The black leaders of an iconic Mardi Gras parade want you to know their 'black makeup is NOT blackface'

Zulu Social Aid & Pleasure Club members celebrate Mardi Gras in 2017 in New Orleans.

(CNN)When one of New Orleans' most cherished parades rolls today, float riders -- African-American and white -- will greet the screaming throngs wearing lofty feather headdresses, crinkly grass skirts and the sort of black face paint that most anywhere else might draw gasps and cries of racism.

Some 1,500 men and women, their faces blackened, will ride along 4.5 miles of the city's most storied avenues in the full light of Mardi Gras morning as part of the Zulu Social Aid & Pleasure Club's annual parade. They'll mug for TV cameras and snap social media selfies, all while sporting makeup similar in appearance to the kind that in recent weeks has sparked a national firestorm.
After resurfacing in long-buried archives, photos of white officials -- Virginia's governor, Florida's secretary of state and police officers in Baton Rouge, Louisiana -- involved in blackface drew swift mea culpas. So did clothing gaffes on the theme involving singer Katy Perry and the fashion houses Gucci and Prada. Calls for resignations and boycotts are still going strong.
      Louis Armstrong reigns as King Zulu in 1949.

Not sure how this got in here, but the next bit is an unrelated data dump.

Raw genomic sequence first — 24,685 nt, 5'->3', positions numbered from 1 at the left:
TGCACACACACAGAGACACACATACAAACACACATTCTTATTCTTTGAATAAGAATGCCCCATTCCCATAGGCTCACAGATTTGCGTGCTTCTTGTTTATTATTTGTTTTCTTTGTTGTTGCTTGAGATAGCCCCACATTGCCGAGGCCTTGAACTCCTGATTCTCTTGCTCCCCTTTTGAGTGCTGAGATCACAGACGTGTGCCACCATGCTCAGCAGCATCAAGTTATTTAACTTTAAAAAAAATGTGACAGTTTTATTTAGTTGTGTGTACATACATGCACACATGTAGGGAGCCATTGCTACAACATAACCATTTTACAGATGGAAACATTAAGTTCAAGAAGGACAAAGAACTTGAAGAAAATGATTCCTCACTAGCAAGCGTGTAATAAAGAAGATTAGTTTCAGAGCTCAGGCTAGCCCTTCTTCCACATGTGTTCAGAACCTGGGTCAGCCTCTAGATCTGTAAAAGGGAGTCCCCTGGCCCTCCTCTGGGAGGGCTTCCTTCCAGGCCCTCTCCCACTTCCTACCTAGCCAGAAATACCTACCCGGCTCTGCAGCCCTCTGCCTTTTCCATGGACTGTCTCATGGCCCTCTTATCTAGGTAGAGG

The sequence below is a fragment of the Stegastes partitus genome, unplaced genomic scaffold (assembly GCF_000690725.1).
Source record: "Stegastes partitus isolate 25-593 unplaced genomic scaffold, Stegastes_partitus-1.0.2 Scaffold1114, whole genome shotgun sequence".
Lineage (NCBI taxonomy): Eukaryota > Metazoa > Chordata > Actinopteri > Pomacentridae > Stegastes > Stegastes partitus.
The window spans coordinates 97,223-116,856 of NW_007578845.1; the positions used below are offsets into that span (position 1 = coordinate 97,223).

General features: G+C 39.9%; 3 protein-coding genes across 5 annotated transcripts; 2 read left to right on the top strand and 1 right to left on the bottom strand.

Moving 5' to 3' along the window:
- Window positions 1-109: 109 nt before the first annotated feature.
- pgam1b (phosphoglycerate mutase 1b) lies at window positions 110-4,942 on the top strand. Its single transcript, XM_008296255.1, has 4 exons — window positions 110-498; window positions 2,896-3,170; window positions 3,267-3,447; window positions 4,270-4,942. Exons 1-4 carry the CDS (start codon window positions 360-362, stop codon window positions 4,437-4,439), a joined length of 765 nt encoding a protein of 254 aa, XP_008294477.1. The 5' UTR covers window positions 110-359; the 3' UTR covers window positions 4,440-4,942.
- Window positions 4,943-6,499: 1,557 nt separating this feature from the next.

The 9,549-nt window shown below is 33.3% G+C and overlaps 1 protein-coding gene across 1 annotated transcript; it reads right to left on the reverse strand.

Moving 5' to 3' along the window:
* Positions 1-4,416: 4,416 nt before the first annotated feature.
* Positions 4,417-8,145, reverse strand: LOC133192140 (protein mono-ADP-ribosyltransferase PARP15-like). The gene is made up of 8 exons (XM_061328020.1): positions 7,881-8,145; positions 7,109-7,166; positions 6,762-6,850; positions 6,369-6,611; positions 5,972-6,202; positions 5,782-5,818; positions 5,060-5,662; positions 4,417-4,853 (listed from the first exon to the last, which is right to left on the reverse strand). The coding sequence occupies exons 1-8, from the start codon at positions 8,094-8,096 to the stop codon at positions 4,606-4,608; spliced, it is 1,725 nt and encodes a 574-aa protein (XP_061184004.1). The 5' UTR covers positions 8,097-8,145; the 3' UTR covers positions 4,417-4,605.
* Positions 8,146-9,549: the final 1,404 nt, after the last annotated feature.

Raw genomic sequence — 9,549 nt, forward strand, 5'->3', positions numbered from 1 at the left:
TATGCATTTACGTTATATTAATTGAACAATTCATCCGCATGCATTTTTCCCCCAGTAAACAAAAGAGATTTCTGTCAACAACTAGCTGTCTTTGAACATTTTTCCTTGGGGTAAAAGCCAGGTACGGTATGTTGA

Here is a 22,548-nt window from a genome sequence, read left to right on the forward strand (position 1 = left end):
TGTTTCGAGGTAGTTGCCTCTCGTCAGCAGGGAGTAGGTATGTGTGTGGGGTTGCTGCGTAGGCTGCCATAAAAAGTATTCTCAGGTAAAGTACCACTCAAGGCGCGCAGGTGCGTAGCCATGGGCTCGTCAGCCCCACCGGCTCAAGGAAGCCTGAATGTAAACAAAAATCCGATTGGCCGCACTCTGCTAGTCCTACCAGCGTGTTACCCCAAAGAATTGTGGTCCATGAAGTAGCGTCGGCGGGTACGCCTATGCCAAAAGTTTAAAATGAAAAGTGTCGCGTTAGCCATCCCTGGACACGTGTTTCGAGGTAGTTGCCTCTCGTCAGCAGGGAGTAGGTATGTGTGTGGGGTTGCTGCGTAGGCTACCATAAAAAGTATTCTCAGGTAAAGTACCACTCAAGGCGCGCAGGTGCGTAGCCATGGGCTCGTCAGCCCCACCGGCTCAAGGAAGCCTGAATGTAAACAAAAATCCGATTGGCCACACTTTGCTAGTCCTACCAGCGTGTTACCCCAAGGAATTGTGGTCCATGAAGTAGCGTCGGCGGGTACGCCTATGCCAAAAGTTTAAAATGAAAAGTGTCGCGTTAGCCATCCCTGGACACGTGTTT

But Zulu club officials, among them some of New Orleans' most prominent black business and elected leaders, aren't sorry. They say their Carnival getups have nothing to do with the racist minstrel shows and offensive depictions implicit in the blackface legacy that demeans African-Americans -- even when the black makeup is worn by the club's white members.
        And they aren't making any changes to a century-old custom practiced by Louis Armstrong during his reign as Zulu king, and, more recently, promoted openly by avowed civil rights advocates, from former mayors Marc Morial and Mitch Landrieu to filmmaker Spike Lee.
          Now, though, for the first time since a backlash during the civil rights surge of the 1960s, Zulu dignitaries are taking steps to explain the message they mean to send with their parade costumes, especially the painted faces. The move owes directly to the recent public maelstrom over blackface and a modern media landscape that spreads local culture far beyond its often-complex origins, they said.
          "Black makeup is NOT the same as 'blackface,'" reads the bolded, underscored opening line of a news release issued last month by the club in consultation with supporters, including US Rep. Cedric Richmond, a New Orleans attorney who chaired the Congressional Black Caucus in the opening years of the Trump administration.
          Zulu members parade on Mardi Gras in 2018 in New Orleans.
          "Blackface is pretending that black people are less than human; the black makeup that we wear has nothing to do with that," said City Councilman Jay Banks, a onetime Zulu king who now serves as chairman of the organization's board.
          "Our costumes are warrior-like," he told CNN, "and they have nothing to do with the buffoonishness when these idiots do blackface."
          The sentiment was echoed by Andrew Gross, a white entrepreneur who's paraded with Zulu since 2004 and who said he's "never had a single soul say anything" to him about his black parade makeup.